It’s an old adage, and official policy of many governments. In fact, some upstart terrorist groups count on it in order to pump up their troops and escalate things with the governments they hope to agitate.
But while governments are hesitant to talk to them at first, the more terrorism a terrorist organization does, the more likely the government caves and comes to the table. That also may not actually be a bad thing when you crunch the numbers on it, as it tends to end conflict faster when everyone is able to get together and hash things out.
See the studies below for more details:
Image By BLAKE R. BORSIC, CIV, USAF [Public domain], via Wikimedia Commons
When the weakest rebels make demands from the government, they make large demands, ensuring that sufficiently weak types of government reject, preserving their optimism about their chances of victory. As these weakest rebels grow stronger, they are freed to demand less from the government, because the credibility of their threat to fight is no longer in question; they no longer need to believe that the government is very weak in order to credibly threaten to fight. Thus, we show that some common results from the standard approach to crisis bargaining, which assumes the credibility of threats, do not hold when credibility is an issue for uninformed players.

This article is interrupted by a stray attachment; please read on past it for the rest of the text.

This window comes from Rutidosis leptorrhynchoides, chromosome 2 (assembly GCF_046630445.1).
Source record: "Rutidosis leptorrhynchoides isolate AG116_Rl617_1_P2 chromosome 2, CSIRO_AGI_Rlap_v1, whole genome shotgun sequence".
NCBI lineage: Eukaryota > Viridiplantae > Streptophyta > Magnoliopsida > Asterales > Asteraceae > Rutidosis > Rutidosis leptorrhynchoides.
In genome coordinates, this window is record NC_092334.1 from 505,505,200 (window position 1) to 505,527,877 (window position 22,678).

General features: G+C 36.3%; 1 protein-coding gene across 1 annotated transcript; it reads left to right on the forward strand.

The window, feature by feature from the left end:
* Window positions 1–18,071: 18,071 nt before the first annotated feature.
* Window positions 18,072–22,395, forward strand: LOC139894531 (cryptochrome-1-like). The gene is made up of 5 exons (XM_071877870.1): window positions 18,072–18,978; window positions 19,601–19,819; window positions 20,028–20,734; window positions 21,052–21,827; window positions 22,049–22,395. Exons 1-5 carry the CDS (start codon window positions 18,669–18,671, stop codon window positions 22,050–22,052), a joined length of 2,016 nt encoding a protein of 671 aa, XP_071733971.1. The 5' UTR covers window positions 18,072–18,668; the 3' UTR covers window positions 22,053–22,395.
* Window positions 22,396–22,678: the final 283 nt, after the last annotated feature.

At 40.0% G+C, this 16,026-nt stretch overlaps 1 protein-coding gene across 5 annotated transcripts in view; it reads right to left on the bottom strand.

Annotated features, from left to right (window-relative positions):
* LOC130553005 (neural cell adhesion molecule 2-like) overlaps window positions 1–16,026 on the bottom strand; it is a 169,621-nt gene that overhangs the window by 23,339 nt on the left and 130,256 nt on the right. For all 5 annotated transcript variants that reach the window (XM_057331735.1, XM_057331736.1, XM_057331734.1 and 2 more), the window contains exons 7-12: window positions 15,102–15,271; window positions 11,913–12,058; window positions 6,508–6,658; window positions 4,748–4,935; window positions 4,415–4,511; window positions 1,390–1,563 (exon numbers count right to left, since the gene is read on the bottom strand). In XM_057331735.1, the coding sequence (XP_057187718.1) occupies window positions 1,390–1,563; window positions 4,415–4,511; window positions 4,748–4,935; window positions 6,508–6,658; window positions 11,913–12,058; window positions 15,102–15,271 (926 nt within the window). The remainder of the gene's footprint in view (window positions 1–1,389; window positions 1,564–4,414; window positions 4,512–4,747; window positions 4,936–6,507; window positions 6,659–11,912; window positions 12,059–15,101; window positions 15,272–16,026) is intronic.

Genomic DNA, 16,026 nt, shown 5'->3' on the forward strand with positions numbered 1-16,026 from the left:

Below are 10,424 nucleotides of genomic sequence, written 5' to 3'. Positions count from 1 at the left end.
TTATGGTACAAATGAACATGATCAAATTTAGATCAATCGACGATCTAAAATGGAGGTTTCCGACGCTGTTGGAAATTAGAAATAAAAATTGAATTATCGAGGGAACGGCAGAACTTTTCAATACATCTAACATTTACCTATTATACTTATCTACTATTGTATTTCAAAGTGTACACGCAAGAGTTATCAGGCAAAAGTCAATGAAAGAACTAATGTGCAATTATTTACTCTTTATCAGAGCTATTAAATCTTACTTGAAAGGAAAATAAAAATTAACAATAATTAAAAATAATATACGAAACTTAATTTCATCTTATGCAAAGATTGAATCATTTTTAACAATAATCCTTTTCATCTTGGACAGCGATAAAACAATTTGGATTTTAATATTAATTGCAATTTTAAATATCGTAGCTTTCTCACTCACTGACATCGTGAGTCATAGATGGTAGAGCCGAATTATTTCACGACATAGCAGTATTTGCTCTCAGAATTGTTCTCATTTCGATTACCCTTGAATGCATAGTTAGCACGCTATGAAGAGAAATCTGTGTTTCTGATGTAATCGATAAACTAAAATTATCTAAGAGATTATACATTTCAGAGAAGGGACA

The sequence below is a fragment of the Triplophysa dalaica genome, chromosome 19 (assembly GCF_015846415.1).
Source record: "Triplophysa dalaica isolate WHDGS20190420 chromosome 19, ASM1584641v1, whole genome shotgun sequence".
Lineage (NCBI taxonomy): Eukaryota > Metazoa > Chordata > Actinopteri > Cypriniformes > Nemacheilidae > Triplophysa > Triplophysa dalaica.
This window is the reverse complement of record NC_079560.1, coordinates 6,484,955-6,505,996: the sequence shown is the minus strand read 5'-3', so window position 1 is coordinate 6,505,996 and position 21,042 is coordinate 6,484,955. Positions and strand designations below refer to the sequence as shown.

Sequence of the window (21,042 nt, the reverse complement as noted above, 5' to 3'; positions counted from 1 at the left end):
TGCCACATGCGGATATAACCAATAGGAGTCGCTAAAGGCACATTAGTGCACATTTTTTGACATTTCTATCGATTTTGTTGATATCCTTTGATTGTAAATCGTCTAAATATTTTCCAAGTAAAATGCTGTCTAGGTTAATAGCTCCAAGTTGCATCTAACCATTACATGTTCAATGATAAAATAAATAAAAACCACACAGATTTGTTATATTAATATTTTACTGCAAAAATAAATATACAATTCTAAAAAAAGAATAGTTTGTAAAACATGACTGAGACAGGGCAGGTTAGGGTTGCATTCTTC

http://www.jakanathomas.com/uploads/2/7/1/6/27169143/final_rebel_credibility_dilemma_io.pdf (The Rebels’ Credibility Dilemma, Jakana L. Thomas, William Reed, and Scott Wolford, International Organization)
Using the conflicts in Northern Ireland and the southern Philippine region of Mindanao as illustrations, the article argues that the legitimation of `terrorist’ groups through talks can be a means to transform a conflict away from violence, while complexity may in fact open up new possibilities for engagement. The article concludes by examining how the naming of a group as `terrorist’ can and is often designed to forestall nonviolent responses to terrorism.
http://sdi.sagepub.com/content/39/4/407.short (`We Don’t Negotiate with Terrorists!’: Legitimacy and Complexity in Terrorist Conflicts, Harmonie Toros, Security Dialogue)
Using new monthly data on the incidence of negotiations and the number of concessions offered to groups involved in African civil wars, this paper demonstrates that rebel groups are both more likely to be granted the opportunity to participate in negotiations and offered more concessions when they execute a greater number of terror attacks during civil wars.
http://onlinelibrary.wiley.com/doi/10.1111/ajps.12113/abstract and https://www.washingtonpost.com/news/monkey-cage/wp/2014/04/22/actually-sometimes-terrorism-does-work/ (Rewarding Bad Behavior: How Governments Respond to Terrorism in Civil War, Jakana Thomas, American Journal of Political Science, reported on by the Washington Post)
Take a look at some of the most glaring – as well as some of the least well known – examples of U.S. negotiations with terrorists throughout history. [Iran Hostage Crisis, Iran-Contra Affair, Bill Clinton and the IRA, GW Bush and the Abu Sayyaf, Meetings with Hamas, Prisoner Exchanges in Iraq].
http://sotu.blogs.cnn.com/2014/06/07/timeline-of-u-s-negotiations-with-terrorists/ (Timeline of U.S. negotiations with terrorists, CNN)